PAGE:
2 Crucial Cyber Security Updates That Your Company Can't Ignore Anymore
Cyber security never stands still. While some basic components stay the same, like passwords, firewalls, and VPNs, the devil is in the details. For example, passwords need to become more complex to withstand smarter programs. Antimalware programs need to block a growing library of malicious code, and the old codes never completely disappear.
That means your cyber security plan needs to be two-fold:
- Strengthen standard protections. No matter what cyber attack steals the spotlight in the news, new threats aren't the only threats. Build up your network and your defences against both human error and old bots still roving the Internet.
- Anticipate new threats. With the rise of AI and the growing importance of data, the nature of online attacks is always changing. Be prepared for completely new attacks and the technology that can beat out last year's cyber defences.
When you're planning out your cyber security plan for 2019, make sure both of these tenets are observed. It's hard to persuade your managers or the board to apportion part of the budget for threats they haven't heard of, but it's part of being proactive. It can be just as hard to sell them on maintaining the basics, but an eroding cyber security foundation will always fall apart. Automating your patches and getting stronger firmware are clearly beneficial. So focus on these two areas that usually go ignored:
1. Get better employee training.
Your company's employees shouldn't be the first line of defence when it comes to cyber security. But even the most artificially intelligent and automated antimalware programs will let threats slip through the cracks. So your co-workers — in every department — need to be ready to stop them. Employee training should focus on these three key areas:
Don't get fooled by phishers.
As software tools get better, malicious actors are going to keep focusing on the easier target: the human element. So make sure your employees are trained to recognise the elements of a phishing scheme. Any emails that cause undue urgency (both positive and negative) need to be examined. Employees also need to have a crystal clear list of what information about the company they can disclose over email or on the phone.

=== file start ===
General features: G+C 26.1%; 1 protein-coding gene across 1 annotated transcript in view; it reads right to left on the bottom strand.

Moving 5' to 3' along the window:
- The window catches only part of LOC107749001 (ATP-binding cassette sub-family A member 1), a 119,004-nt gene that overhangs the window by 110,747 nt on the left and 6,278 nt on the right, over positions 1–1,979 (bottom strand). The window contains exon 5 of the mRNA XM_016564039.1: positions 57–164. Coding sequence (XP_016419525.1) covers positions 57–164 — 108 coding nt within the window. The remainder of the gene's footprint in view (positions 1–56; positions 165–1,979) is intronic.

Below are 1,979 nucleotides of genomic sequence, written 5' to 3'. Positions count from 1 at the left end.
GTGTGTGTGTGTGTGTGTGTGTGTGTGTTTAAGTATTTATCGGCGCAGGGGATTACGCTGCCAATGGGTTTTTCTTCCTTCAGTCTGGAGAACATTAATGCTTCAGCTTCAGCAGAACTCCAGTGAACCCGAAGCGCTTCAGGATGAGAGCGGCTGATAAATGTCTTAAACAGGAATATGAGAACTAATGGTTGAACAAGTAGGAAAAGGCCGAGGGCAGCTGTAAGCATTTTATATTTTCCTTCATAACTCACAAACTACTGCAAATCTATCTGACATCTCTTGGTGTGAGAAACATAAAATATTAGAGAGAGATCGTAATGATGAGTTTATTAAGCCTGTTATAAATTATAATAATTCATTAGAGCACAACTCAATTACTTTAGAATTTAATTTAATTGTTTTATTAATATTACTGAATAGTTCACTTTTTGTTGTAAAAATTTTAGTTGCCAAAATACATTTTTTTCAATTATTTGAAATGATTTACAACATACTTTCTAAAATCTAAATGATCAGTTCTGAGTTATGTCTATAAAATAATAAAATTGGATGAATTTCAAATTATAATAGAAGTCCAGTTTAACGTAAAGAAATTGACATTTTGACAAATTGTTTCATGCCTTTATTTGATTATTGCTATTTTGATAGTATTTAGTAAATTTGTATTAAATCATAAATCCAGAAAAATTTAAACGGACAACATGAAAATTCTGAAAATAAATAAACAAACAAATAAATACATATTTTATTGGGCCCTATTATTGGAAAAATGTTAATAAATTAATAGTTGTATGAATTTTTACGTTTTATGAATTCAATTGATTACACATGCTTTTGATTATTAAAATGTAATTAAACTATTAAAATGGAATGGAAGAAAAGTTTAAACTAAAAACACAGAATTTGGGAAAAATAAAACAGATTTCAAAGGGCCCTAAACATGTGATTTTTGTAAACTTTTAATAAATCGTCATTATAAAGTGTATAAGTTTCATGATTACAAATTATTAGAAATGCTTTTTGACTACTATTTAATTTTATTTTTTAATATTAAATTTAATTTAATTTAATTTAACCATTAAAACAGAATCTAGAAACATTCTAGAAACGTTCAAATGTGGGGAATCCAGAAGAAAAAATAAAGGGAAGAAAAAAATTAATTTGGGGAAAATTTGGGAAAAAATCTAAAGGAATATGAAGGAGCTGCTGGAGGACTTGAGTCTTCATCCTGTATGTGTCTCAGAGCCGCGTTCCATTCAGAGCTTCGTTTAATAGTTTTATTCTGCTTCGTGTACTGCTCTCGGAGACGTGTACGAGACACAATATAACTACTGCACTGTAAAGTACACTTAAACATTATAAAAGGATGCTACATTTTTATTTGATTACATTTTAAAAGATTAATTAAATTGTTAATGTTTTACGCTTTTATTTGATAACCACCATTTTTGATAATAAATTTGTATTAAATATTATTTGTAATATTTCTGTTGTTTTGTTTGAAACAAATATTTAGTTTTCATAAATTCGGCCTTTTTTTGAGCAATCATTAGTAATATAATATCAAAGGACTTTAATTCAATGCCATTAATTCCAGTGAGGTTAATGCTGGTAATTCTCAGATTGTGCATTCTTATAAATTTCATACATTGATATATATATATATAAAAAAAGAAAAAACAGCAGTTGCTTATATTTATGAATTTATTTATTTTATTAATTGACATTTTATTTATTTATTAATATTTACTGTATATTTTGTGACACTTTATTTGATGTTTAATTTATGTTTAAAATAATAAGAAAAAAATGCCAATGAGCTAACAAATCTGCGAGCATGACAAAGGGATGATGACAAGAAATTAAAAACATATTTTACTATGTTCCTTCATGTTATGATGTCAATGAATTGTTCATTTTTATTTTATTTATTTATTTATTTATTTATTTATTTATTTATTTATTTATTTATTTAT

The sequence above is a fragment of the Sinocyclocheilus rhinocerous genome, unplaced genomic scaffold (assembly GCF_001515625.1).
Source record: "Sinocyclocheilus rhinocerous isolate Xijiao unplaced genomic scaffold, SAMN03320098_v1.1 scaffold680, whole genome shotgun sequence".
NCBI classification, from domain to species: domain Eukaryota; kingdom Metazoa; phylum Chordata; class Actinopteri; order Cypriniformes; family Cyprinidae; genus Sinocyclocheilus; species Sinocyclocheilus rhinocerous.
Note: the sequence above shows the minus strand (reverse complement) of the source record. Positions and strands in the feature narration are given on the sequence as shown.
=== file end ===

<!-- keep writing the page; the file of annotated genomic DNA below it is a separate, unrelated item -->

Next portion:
Have a clear reporting policy.
Things are going to go wrong. An employee might accidentally download an .exe file that shouldn't be in the system, or your email program might have let a phishing email through. When employees don't know what to do about it, their default response will be to ignore it and hope for the best.
Don't let that happen. Have clear, easy policies so employees can report both bugs and suspicious activity. Just as importantly, make sure the policies don't apportion blame. While some vulnerabilities will be caused by employees browsing the web when they shouldn't, it's much better to have the problem reported and solved.
2. Gauge your hardware and network infrastructure.
If your company has grown over the past couple of years, that's good news. The bad news is that your company's network tools probably haven't grown alongside that boost in hiring. That means more and more employees are trying to squeeze the most out of older network hardware that wasn't meant to cover so many people. Not only are outages bad for business, they make your company vulnerable. Outages also increase everyone's frustration, which means people will start taking security shortcuts.
Company growth also skews the technology budget. Instead of updating older computers or buying a backup server, your company may have been buying more laptops and company phones. So go back to the basics and audit the existing tools to see if they're sufficient. While strengthening your company's foundation isn't as attractive as "growth," it needs to be a standard security measure.
Contact our team today, for more tips to end 2018 with stronger cyber security.